Tom

        Tom

    • Hi Ahmad,

      Sorry for the month delay with this, been a bit busy. However I’ve added an update as Twitter have changed the scroll_cursor parameter to something else.

      Tom

  4. Roger Rubens Roger Rubens

    Tom,

    After a while researching I have the following exception:

    java.io.FileNotFoundException: https://twitter.com/i/search/timeline?q=dilma&f=tweets&max_position=TWEET-627689071364710400-627910748598108160
    at sun.net.www.protocol.http.HttpURLConnection.getInputStream0(Unknown Source)
    at sun.net.www.protocol.http.HttpURLConnection.getInputStream(Unknown Source)
    at sun.net.www.protocol.https.HttpsURLConnectionImpl.getInputStream(Unknown Source)
    at TwitterSearch.executeSearch(TwitterSearch.java:74)
    at TwitterSearch.search(TwitterSearch.java:32)
    at TwitterSearchImpl.main(TwitterSearchImpl.java:25)
    java.lang.NullPointerException
    at TwitterSearch.executeSearch(TwitterSearch.java:81)
    at TwitterSearch.search(TwitterSearch.java:32)
    at TwitterSearchImpl.main(TwitterSearchImpl.java:25)

    Can I consider that arrived late in the Twitter page and consequently the end of the research?

    Roger

    • Hi Roger,

      I updated the code-base to fix some issues with Twitter as detailed in this post. However, that exception you are throwing looks more like an issue connecting to Twitter, rather than previous issues with Twitter changing its format. Are you trying to run the software behind a proxy server?

      Tom

      • Roger Rubens Roger Rubens

        Hi Tom,

        I’m not using a proxy server.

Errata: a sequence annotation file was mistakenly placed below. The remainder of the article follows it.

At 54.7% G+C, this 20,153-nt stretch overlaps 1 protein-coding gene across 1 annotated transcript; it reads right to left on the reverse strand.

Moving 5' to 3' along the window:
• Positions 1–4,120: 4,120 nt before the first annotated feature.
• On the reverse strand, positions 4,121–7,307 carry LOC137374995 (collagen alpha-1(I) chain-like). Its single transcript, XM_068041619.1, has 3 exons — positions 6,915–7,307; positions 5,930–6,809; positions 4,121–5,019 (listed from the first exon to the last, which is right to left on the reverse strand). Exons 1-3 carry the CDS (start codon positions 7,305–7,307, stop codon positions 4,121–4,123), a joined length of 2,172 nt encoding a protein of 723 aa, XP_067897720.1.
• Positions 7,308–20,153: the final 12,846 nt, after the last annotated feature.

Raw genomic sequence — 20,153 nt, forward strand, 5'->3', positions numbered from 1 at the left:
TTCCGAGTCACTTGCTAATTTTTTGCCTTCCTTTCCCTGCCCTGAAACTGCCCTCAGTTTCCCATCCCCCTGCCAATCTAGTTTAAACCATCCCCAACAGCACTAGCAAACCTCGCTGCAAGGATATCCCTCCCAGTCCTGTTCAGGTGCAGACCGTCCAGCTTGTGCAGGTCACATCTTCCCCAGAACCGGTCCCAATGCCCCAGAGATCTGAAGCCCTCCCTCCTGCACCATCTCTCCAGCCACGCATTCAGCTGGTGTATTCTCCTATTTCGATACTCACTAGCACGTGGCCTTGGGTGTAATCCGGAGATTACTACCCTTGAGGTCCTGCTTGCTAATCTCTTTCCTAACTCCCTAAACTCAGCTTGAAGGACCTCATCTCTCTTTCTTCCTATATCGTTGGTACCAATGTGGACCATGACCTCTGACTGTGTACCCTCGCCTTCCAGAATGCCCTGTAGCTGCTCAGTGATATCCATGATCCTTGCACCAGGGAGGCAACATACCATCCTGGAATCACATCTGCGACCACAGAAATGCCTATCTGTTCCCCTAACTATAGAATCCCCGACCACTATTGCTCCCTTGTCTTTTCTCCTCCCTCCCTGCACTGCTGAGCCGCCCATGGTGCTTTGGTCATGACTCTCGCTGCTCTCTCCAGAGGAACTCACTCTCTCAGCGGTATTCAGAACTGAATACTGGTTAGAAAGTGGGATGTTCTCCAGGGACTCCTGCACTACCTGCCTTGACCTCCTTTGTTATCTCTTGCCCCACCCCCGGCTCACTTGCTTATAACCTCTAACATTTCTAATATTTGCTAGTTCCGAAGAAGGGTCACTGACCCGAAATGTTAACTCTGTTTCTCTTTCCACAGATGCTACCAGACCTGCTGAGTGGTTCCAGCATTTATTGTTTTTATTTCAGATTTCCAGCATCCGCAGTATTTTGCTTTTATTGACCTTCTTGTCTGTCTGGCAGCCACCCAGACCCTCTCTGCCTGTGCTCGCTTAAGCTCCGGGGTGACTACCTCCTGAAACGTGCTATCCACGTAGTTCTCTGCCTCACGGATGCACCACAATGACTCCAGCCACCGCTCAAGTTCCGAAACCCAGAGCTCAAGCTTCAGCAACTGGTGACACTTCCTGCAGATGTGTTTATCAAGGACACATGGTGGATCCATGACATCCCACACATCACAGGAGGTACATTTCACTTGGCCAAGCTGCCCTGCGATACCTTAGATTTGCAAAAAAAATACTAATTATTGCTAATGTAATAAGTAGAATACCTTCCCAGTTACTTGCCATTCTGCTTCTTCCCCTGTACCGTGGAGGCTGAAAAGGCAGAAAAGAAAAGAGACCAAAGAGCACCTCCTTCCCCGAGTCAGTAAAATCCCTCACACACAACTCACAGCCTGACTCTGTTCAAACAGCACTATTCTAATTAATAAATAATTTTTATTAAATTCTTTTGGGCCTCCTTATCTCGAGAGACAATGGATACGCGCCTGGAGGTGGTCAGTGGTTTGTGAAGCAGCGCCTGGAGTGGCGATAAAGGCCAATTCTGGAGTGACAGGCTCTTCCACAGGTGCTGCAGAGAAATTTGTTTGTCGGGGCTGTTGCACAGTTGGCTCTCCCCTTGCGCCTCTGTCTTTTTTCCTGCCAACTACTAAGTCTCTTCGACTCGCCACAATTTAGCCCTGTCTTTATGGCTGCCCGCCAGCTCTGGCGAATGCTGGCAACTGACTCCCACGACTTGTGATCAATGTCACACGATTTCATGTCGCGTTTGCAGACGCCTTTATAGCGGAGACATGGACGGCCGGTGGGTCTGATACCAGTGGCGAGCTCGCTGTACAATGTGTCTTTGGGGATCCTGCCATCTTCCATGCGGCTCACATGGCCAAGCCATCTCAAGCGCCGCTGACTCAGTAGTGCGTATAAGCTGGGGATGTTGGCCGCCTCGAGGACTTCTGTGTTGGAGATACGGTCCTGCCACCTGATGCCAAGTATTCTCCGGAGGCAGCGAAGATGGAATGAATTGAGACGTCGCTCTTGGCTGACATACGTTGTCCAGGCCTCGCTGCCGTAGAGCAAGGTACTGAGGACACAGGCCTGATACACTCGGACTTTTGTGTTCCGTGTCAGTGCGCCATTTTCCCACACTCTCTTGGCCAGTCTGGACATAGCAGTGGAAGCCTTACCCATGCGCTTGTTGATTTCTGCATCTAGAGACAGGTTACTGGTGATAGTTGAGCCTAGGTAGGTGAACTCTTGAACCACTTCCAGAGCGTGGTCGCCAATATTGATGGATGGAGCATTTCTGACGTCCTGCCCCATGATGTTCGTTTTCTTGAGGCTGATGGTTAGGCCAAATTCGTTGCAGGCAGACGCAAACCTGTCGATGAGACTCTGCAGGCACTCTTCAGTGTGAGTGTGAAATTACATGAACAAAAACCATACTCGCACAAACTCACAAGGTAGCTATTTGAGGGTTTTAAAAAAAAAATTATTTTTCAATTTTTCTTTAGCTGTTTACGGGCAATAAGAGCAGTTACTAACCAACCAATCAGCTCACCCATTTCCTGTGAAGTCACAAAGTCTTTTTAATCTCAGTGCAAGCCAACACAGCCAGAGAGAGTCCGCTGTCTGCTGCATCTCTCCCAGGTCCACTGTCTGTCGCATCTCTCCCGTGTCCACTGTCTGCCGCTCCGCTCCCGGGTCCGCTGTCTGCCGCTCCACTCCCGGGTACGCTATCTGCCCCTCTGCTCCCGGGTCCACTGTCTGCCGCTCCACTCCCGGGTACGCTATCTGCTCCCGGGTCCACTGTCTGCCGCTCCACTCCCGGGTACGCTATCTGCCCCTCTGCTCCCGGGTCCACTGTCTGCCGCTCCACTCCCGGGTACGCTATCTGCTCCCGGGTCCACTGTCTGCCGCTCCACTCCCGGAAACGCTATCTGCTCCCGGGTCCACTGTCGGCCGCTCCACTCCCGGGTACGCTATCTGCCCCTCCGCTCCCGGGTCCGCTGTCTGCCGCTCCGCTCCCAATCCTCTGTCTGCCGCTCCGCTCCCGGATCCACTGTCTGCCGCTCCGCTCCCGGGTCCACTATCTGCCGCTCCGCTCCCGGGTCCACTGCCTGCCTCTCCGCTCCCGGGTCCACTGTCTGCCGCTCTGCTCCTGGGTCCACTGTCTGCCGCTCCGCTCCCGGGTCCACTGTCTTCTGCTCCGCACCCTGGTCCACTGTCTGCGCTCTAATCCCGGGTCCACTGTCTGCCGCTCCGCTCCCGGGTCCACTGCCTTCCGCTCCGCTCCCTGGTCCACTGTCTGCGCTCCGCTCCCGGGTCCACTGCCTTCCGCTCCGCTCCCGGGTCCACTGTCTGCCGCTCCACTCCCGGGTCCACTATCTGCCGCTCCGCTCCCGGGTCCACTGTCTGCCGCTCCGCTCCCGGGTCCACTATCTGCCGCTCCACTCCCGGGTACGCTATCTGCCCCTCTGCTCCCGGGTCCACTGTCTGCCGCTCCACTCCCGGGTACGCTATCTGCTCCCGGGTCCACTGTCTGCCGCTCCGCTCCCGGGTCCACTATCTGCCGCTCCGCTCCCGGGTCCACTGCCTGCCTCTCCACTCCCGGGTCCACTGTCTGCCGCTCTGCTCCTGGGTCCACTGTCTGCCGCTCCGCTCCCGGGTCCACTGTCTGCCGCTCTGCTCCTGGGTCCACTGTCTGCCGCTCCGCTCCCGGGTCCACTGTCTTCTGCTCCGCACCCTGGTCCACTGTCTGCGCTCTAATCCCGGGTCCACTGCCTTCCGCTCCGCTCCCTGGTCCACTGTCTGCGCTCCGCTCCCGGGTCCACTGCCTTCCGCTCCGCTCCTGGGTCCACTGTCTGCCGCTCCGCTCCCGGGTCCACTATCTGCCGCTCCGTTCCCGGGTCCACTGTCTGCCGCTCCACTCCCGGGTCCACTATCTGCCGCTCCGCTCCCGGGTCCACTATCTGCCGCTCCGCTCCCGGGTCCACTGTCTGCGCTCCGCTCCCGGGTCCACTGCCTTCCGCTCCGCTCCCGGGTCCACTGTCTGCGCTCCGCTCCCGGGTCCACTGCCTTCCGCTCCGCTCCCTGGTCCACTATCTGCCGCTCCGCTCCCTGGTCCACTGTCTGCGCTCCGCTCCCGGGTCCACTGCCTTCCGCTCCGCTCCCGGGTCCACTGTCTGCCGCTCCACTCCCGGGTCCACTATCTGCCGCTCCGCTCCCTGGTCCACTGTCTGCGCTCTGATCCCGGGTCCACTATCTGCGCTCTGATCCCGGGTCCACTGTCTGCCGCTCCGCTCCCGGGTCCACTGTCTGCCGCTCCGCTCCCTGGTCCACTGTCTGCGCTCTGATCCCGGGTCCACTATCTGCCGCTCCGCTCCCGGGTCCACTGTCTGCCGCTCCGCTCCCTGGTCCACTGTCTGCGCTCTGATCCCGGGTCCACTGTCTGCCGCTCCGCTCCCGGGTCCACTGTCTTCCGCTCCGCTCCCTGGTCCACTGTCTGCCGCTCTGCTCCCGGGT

Are you not getting the same exception?
        In your TwitterSearchImpl, try to remove the limit of 500 tweets.
        I’m trying to get all possible tweets.

        Roger

        • Hi Roger,

          I managed to reproduce your error for a longer collection. Looks like a broken connection to Twitter causes the FileNotFoundException to be thrown by the BufferedReader.

          To fix this, I’ve updated the codebase so that when that happens, it’ll wait 5 seconds, then try again.

          Let me know if you run into any other issues.

          Tom

  5. I have a problem. It takes only the first 20 tw; the parameter scroll_cursor is always null.

    • Is this using the Java version of the scraper, or the python one? I remember the python version had a similar issue, but I fixed it. I might not have added the changes to the Java one though.

  6. alison alison

    hi tom , I have a question about how should I know other selectors for twitter other attributes, like the number of followers, who retweet the tweets, etc. I need more information from the file. Thanks a lot! Happy new year !

    • Some of this information is really difficult to obtain. My advice would be to use the Twitter API as much as you can to get things like number of followers and users. Any tweet ids, or user ids you extract with the application, can be used to get some extra information from the API. However, some things like who’s re-tweeted a tweet is limited. In the past, I’ve written scrapers that can extract the last 25 users who have re-tweeted something, but that’s the maximum I can extract. You have to take a look at which AJAX calls are made on Twitter, and write a scraper for them. For example, for the retweets, Twitter makes this call: “https://twitter.com/i/activity/retweeted_popup?id=683777665258618880”, where the id is the id of the tweet. Given that, you can then parse the result using a mixture of parsing the JSON using Gson, and the HTML using Jsoup. I’ve been meaning to write a blog post on some of this stuff, so I’ll try and get around to it some time over the next week or so.

  7. Chris Chris

    Hi Tom,

    Thank you for the post! It works great when I just type in the word or hashtag I’m trying to search for, but the since and until doesn’t seem to be working for me (ex. twitterSearch.search(“burningman since:2015-08-30 until:2015-09-06”, 2); doesn’t return any results). Would love for any pointers!

  8. dino dino

    Hi Tom. Thank you very much for this, I used the python code to grab tweets from Twitter. I lament not being able to extract same tweets through the API

    I was wondering though, has anybody gotten into trouble (legal, IP blocking, etc) with Twitter by using this method? I know that this isn’t expressly allowed.

    Thanks again!
    Dino